[armedbear-devel] Losing type information after storing in java.util.ArrayList

Alessio Stalla alessiostalla at gmail.com
Tue Mar 23 18:16:23 UTC 2010

On Tue, Mar 23, 2010 at 2:55 PM, Mark Evenson <evenson at panix.com> wrote:
> On 3/23/10 7:21 AM, dmiles at users.sourceforge.net wrote:
> […]
>> A commiter should be able to help
> Patched as suggested in [r12570][1], although I am not entirely happy
> with this change yet (see below).
> [1]: http://trac.common-lisp.net/armedbear/changeset/12570
>> On Mon, Mar 22, 2010 at 9:55 PM, David Kirkman<dkirkman at ucsd.edu>  wrote:
>>> I've got a subtle problem:  if I create a byte array, store it in a
>>> java.util.ArrayList, and then retrieve the stored byte array, what I get
>>> back is not quite the same type as the original byte array.  I think that
>>> everything is the same, except that the JavaObjects have different values
>>> for the intendedClass field.
> […]
>>> Is there a way to specify the intendedClass of array2?
> A bit baroque, but one uses JCOERCE.  So, you could get your code to
> work via
>        (sys::%make-sys-output-stream
>            (jcoerce array2 (jclass-of array1)))
> but I think that this is a bit too much of a burden on the end user, so
> I patched the code as Douglas suggested.
> I've also updated the INSPECT protocol for JAVA-OBJECT so that users
> (and user code) could have a chance at observing that the two version of
> the array had differences in any tool that uses SYS::GET-INSPECTED-PARTS
> (like the SLIME inspector).
> As far as I understand this problem, the insertion/removal of the byte[]
> from the Java collection has erased the type information down to
> java.lang.Object.  This type is "good enough" for the current
> constructors of JAVA-OBJECT (after all java.lang.Object is a valid
> type), but causes problems when being asked to return a Java reference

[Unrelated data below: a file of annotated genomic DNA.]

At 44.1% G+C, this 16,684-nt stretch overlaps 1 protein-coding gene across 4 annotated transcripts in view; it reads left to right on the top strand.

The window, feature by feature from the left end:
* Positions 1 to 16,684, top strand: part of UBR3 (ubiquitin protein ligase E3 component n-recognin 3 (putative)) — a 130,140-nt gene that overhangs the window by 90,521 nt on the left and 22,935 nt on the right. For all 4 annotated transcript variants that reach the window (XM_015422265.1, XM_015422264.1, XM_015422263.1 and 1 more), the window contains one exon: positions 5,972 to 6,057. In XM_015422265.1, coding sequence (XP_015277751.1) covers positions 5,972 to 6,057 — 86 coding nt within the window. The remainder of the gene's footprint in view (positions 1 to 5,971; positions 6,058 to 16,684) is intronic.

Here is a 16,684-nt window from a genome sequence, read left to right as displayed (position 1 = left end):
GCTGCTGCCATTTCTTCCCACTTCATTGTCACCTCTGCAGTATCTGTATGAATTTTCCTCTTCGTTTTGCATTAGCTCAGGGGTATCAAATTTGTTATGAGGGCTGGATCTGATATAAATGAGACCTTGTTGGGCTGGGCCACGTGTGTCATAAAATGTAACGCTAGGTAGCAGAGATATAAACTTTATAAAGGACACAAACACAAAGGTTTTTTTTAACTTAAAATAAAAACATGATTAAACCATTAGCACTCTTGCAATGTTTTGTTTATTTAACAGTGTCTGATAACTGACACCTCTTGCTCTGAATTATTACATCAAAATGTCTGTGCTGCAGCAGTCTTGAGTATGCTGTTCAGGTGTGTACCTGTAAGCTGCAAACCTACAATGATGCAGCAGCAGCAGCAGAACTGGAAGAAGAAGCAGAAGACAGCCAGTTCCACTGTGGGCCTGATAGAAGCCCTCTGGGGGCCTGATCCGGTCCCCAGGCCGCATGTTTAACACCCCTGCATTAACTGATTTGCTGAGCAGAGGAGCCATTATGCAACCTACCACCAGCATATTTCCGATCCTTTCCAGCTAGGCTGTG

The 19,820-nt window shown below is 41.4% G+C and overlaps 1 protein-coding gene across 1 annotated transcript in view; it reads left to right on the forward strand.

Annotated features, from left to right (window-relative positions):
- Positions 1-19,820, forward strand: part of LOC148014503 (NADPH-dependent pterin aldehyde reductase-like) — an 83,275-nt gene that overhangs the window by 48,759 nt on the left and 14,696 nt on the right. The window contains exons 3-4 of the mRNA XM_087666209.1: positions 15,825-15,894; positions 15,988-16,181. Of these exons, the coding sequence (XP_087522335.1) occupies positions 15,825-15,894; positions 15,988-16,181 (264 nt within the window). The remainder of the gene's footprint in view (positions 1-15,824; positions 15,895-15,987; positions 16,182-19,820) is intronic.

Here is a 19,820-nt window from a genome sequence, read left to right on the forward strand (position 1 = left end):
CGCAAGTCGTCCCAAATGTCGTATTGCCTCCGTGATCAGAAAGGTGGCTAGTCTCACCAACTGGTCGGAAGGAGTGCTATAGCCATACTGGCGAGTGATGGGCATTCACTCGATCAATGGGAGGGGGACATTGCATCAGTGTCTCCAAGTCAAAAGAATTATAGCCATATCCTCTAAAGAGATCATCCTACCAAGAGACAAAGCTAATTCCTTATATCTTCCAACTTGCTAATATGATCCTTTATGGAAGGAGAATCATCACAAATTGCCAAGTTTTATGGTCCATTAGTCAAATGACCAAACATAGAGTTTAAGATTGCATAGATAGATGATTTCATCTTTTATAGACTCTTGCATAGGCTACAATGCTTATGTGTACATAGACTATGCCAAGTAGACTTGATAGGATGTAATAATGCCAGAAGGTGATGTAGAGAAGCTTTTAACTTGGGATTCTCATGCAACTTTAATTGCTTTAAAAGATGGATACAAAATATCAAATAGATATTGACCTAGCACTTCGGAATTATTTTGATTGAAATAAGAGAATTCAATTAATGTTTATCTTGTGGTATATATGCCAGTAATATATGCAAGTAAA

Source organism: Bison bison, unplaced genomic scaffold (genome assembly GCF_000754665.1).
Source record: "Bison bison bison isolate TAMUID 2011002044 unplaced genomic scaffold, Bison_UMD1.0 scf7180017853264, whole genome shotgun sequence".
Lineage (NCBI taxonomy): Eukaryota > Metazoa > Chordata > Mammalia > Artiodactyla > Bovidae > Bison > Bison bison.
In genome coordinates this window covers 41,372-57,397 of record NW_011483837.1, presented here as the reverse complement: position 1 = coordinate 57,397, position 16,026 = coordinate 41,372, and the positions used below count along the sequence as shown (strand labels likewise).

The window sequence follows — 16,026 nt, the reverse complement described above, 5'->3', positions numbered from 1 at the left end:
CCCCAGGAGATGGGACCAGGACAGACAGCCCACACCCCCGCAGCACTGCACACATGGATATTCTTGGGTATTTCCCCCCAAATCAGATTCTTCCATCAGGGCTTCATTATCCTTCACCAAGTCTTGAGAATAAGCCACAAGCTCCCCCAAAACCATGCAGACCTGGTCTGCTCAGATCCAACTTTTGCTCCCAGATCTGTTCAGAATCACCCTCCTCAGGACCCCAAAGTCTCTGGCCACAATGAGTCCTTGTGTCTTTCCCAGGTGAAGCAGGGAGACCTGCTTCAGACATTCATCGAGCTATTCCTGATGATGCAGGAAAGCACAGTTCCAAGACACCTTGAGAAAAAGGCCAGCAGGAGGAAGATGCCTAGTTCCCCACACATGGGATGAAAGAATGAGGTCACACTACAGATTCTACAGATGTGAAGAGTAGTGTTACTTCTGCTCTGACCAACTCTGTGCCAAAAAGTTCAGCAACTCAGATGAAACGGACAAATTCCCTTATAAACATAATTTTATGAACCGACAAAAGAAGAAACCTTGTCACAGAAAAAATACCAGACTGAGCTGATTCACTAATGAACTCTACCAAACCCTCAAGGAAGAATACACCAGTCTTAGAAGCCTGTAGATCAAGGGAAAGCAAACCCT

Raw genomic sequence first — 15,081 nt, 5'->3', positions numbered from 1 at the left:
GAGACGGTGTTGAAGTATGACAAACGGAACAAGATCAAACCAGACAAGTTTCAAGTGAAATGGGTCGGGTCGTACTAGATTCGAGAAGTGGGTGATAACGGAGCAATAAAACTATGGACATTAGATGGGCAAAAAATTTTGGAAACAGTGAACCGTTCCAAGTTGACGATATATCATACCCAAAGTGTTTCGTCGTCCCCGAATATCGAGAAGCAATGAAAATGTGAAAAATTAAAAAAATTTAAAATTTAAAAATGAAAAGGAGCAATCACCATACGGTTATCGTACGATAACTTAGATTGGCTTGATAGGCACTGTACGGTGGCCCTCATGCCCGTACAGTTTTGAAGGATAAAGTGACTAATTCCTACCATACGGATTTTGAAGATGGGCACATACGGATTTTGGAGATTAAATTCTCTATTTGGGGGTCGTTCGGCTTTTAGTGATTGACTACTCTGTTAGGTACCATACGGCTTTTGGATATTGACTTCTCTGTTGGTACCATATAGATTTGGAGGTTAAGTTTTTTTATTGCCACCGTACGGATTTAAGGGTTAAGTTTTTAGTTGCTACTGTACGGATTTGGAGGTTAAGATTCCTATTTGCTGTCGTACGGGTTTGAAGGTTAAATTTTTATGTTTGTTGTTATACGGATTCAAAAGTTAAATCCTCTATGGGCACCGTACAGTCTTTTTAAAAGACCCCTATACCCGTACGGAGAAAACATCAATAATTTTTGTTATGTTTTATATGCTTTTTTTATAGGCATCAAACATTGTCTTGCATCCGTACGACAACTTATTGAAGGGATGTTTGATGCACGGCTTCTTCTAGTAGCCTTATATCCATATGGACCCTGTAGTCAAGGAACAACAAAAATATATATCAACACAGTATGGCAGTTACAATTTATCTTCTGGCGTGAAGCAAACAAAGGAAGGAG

> in compiled Java code (like that in the
> My hunch is that need to tighten the JAVA-OBJECT constructors to check
> if they are being asked to wrap an array of primitive type, adjusting
> the value of intendedClass if this is the case.  I'm reluctant to make
> such a change as a) I don't fully understand the ramifications of the
> difference between Class.isInstance() and Class.isAssignableFrom(), b)
> don't know if this only fails for arrays of primitive type, and c) don't
> have enough test coverage to judge such things quickly.
> Comments and advice solicited.

I believe the isAssignableFrom check was just a plain mistake. The
"intended type" can be as generic as possible (i.e. it can be
java.lang.Object for any JavaObject) so it does not make much sense to
check against it. Imho it's correct to only do the isInstance() call.
Arrays of primitive types and arrays of corresponding wrapper types
are not interchangeable in Java so there should be no concern about
them in this context.

Note also that the intended type iirc is only used by jcall in its
abbreviated form - (jcall "methodName" instance args) - to access
methods using a supertype of the actual class of the object when
possible. This means that the intended type can be set quite loosely;
it's basically just a hint for jcall.


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